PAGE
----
Charles W. Bulow and John Joachim Bulow
Charles W. Bulow was born at Ashley Hall in Charleston, S.C., in a family of considerable wealth and influence. Little could be found on his family members other than he was married and had a son John Joachim and a daughter Emily Ann, at the time he purchased a large plantation from the heirs of James Russell in 1820, located in the southeast comer of the area that would become Flagler. Thus the family would be one of the very early residents of Flagler County.
Much has been written on the large plantation developed at what would be known as Bulowville, vast acreage obtained, large sugar mill built, large home, many out buildings, numbers of slaves that were required to maintain the estate, etc, so will not delve into that. In three short years Charles W. Bulow at age 44, was laid to rest beneath his marble tomb in the Huguenot Cemetery in St. Augustine.
His only son, John Joachim Bulow returned from Paris where he was educated and assumed the management of the properties, enlarging and increasing the production of his holdings.
At the outbreak of the Seminole War in 1835, young Bulow, together with most of the settlers on the Halifax did not agree to sending the Indians west of the Mississippi as their relations were friendly with the Seminoles, resisted Major Putnam and his Mosquito Roarers when they entered his plantation, but to no avail. The plantation became a camp from which sorties were made and after a most unsuccessful campaign a retreat to St. Augustine was ordered with John J. Bulow under house arrest was made to make the trek St. Augustine with the soldiers. The enraged Seminoles in retaliation to the Federal troops, burned the plantation.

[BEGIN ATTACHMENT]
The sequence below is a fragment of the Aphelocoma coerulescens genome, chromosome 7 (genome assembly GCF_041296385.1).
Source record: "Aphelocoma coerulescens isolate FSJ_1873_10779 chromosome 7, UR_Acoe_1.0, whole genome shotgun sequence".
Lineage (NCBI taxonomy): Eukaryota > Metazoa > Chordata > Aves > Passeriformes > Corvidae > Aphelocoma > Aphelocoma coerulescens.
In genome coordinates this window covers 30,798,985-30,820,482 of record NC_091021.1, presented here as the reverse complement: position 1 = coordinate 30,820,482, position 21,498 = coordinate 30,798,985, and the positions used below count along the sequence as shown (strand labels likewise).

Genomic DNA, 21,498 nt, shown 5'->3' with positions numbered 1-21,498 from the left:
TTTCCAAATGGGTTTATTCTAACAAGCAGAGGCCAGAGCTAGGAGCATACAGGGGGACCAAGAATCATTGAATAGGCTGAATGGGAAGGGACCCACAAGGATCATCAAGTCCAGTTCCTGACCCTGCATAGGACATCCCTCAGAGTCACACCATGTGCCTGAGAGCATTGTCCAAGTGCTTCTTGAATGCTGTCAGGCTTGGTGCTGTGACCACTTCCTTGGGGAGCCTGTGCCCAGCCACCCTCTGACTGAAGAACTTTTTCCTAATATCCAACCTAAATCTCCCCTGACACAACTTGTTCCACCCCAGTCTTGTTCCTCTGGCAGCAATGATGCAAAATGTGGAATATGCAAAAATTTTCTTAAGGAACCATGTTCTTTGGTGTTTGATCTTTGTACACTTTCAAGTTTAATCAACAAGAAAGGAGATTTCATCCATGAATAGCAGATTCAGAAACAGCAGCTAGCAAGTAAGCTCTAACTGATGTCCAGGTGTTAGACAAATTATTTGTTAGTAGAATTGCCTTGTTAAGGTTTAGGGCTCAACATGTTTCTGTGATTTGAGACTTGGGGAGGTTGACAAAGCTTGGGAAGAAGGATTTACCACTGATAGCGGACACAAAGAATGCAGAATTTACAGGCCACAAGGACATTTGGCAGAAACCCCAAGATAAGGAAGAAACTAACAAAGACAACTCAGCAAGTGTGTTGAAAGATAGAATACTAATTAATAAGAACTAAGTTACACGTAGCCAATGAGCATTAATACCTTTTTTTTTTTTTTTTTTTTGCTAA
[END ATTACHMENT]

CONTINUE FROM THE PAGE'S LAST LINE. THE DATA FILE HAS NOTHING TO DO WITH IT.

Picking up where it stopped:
The gay and debonair young Bulow, too disheartened and discouraged to rebuild, returned to Paris where he died unmarried before his 27th year. The property was inherited by the sister Emily Ann later Mrs. William Buchnor (Bichnor) of New York City. It was later divided into sections with one of the sections still owned by Bulow heirs (1995).
The site of the sugar mill, the Great House, etc is now owned by the Florida Board of Parks and Historical Memorials with a museum and beautiful park maintained by the state.
Source: The First Families of Flagler by Mary Ketus Deen Holland who listed as her source, Published Articles.
Please send questions, corrections or additions to Sisco Deen, P.O. Box 637, Flagler Beach, FL 32136 or email him at Sisco_Deen@hotmail.com